In a mountainous region of Spokane, Washington, about one-third of CVOs interviewed would consider changing routes based on the information provided on a road weather information website and highway advisory radio system; however, few could identify viable alternate routes.
Made Public Date


United States

Evaluation of Rural ITS Information Systems Along U.S. 395, Spokane, Washington

Summary Information

This project used surveys to evaluate the impacts of improved Road Weather Information Systems and Highway Advisory Radio on the behavior, safety, and efficiency of commercial vehicle operators (CVOs), regional traveler information seekers, and WSDOT personnel responsible for maintaining operations along the US-395 corridor, north of Spokane, Washington.

Prior to the project, closed circuit television (CCTV) camera coverage and on-site Highway Advisory Radio (HAR) systems were not available. Internet traveler information only covered conditions in the immediate Spokane area and traffic reports were only available periodically on radio stations. In 2002, the project integrated two Environmental Sensing Stations (ESS) with a regional Road Weather Information System (RWIS) and Transportation Management Center (TMC), and deployed two mobile HAR systems to broadcast traveler information in the immediate areas of Loon Lake and Laurier area on US-395, and at Sherman Pass on SR-20.

The two new ESS installations were equipped with pole mounted CCTV cameras and sensors to measure pavement temperature, surface condition, solution freeze point, sub-grade temperature, wind speed/direction, precipitation type/intensity, visibility, air temperature, relative humidity, and atmospheric pressure. The data collected at each site were transmitted to WSDOT operators and relayed to the TMC in Wenatchee where pass condition information was posted on the WSDOT website and made available at a toll-free telephone number. HAR trailers were programmed to broadcast road and weather restrictions information using limited range radio transmitters.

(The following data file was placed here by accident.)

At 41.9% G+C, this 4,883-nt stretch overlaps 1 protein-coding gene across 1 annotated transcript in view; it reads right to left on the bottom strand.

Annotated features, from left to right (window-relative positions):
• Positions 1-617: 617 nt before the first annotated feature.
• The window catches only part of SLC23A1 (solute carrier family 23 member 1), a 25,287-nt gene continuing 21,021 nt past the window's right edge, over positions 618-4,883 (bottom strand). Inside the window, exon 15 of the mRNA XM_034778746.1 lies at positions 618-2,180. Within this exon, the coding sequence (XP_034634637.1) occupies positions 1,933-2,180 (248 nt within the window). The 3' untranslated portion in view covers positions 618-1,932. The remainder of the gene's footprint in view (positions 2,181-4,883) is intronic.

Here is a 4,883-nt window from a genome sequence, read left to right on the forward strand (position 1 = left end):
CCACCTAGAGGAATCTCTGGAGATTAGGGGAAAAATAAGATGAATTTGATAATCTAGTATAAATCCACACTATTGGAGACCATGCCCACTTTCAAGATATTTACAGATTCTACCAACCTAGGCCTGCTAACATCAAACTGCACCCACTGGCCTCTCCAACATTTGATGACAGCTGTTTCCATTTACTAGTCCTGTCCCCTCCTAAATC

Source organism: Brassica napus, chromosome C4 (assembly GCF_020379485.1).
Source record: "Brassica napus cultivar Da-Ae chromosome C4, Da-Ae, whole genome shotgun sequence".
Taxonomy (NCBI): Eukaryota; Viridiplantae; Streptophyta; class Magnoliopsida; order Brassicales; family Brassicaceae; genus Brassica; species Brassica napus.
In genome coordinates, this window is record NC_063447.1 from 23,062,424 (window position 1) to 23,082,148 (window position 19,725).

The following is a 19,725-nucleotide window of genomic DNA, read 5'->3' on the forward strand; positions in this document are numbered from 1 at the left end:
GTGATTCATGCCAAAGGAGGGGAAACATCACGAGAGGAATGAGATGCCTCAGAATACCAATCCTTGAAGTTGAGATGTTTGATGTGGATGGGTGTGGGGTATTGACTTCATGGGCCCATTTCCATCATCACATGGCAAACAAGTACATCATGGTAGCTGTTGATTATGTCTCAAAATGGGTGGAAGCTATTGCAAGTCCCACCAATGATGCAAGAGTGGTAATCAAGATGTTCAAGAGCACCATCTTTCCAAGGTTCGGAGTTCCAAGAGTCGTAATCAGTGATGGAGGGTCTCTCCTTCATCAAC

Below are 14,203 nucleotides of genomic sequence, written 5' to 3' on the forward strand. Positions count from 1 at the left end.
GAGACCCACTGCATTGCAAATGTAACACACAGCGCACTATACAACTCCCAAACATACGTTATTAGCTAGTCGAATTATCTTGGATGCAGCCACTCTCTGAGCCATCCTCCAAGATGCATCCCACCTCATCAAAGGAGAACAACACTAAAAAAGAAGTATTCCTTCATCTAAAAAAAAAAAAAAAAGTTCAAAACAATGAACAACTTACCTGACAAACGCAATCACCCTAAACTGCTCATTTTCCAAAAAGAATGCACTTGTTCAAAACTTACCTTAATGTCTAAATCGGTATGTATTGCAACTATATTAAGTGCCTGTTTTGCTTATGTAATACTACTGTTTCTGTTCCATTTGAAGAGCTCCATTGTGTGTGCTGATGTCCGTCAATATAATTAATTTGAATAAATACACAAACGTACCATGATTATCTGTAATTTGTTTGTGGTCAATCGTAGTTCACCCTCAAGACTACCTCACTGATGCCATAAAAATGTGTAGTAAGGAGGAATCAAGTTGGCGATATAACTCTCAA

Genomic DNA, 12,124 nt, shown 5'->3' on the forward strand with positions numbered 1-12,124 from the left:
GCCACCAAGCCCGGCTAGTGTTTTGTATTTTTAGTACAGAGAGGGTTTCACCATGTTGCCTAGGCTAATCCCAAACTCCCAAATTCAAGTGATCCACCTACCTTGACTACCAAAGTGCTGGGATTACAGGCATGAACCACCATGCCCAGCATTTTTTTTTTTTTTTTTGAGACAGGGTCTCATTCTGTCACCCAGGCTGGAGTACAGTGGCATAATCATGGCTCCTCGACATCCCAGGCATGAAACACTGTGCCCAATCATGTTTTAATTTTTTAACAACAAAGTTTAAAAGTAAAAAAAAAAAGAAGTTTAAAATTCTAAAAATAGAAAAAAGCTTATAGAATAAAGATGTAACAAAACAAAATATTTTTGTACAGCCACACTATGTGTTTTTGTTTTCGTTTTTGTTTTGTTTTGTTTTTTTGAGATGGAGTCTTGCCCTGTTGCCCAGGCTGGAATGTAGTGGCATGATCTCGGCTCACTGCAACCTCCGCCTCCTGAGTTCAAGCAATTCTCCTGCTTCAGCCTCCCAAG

The evaluation project was designed to measure changes in users’ decisions before and after deployment with consideration given to maintenance procedures, trip timing, trip routing, and level of preparedness. Baseline data (before equipment installation) were collected during the winter of 2000-2001, and post-deployment data were collected in the winter of 2002-2003. The evaluation team estimated that the duration of the post-deployment period (December 2002 through March 2003) would be sufficient time to allow travelers and operators to become aware of system components and use the information provided.


WSDOT Operations and Maintenance Personnel

Interviews were performed before and after the project implementation. "Before" data included a series of interviews with the WSDOT Eastern Division Traffic Engineer and members of the Operations field staff in Spokane and Colville. The interviews were designed to determine the operational and maintenance procedures in operation prior to deployment. "After" data included TMC event logs, event records, personal visits, and phone discussions with key personnel involved in WSDOT O&M activities.